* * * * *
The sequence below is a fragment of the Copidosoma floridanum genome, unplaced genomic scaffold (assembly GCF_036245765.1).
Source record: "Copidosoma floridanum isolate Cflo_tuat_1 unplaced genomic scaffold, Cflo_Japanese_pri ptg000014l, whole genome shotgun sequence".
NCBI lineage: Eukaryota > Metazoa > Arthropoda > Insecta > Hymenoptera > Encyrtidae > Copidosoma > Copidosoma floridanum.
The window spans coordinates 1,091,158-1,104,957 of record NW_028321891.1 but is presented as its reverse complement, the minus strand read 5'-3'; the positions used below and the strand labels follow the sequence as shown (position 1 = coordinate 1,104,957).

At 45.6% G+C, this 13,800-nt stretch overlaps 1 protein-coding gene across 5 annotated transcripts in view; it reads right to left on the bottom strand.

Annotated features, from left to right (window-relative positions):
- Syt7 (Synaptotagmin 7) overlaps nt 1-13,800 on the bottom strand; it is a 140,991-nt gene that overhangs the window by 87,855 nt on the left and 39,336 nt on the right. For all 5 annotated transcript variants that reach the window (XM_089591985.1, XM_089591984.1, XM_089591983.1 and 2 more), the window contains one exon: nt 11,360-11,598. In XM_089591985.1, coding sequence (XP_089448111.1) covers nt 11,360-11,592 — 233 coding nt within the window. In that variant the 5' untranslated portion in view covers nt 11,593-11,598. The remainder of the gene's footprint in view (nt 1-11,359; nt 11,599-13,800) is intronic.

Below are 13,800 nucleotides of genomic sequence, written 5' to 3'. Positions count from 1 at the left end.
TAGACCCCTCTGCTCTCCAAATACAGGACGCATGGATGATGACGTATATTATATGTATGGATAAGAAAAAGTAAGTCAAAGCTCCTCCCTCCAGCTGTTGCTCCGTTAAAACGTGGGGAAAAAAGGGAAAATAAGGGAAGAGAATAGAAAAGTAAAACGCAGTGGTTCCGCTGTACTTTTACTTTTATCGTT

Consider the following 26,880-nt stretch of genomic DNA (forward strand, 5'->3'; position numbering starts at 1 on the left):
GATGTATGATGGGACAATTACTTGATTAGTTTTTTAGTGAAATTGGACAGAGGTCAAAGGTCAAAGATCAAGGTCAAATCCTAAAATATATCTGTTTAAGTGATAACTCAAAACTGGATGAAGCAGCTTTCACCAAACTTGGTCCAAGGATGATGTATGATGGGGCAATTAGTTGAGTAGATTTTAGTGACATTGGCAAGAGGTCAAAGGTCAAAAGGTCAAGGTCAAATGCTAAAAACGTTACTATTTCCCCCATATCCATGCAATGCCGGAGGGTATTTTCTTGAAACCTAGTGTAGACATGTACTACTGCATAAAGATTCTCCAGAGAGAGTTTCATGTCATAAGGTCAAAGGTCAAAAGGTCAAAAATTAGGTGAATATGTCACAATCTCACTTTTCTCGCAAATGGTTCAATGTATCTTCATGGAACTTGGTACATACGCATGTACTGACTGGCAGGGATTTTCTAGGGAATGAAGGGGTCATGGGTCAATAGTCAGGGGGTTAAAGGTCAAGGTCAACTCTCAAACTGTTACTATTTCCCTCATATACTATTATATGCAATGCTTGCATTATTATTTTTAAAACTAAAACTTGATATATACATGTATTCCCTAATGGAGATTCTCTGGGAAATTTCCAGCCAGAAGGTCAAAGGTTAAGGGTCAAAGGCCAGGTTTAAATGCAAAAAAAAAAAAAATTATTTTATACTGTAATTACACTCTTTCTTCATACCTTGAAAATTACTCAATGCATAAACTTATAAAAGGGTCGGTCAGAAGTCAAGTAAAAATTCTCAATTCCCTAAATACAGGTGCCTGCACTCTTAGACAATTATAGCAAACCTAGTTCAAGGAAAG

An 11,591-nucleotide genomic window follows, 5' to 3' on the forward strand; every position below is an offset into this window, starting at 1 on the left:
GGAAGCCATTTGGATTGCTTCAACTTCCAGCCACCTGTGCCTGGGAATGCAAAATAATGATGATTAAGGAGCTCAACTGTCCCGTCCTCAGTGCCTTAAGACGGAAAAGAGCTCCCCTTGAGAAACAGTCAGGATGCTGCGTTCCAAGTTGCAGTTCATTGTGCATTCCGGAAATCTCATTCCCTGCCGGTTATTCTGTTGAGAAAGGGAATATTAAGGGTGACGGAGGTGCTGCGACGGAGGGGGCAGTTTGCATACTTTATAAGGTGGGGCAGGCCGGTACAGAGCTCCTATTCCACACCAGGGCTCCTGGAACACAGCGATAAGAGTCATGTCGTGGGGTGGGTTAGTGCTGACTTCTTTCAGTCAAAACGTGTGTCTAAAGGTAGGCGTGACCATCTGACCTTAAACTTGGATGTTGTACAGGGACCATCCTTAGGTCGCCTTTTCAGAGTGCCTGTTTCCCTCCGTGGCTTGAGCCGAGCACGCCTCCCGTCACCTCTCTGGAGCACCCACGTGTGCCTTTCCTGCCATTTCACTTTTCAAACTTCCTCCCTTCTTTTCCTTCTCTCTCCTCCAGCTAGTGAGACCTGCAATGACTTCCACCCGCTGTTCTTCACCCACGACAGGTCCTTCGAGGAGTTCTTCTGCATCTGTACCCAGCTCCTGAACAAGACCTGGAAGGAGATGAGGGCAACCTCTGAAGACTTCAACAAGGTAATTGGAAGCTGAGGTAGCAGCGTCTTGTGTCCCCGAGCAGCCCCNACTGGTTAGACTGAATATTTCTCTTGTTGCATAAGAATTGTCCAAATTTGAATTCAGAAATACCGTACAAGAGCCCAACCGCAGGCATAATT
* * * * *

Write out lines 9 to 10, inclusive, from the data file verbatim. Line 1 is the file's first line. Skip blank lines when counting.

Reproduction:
TAGACCCCTCTGCTCTCCAAATACAGGACGCATGGATGATGACGTATATTATATGTATGGATAAGAAAAAGTAAGTCAAAGCTCCTCCCTCCAGCTGTTGCTCCGTTAAAACGTGGGGAAAAAAGGGAAAATAAGGGAAGAGAATAGAAAAGTAAAACGCAGTGGTTCCGCTGTACTTTTACTTTTATCGTT

Consider the following 26,880-nt stretch of genomic DNA (forward strand, 5'->3'; position numbering starts at 1 on the left):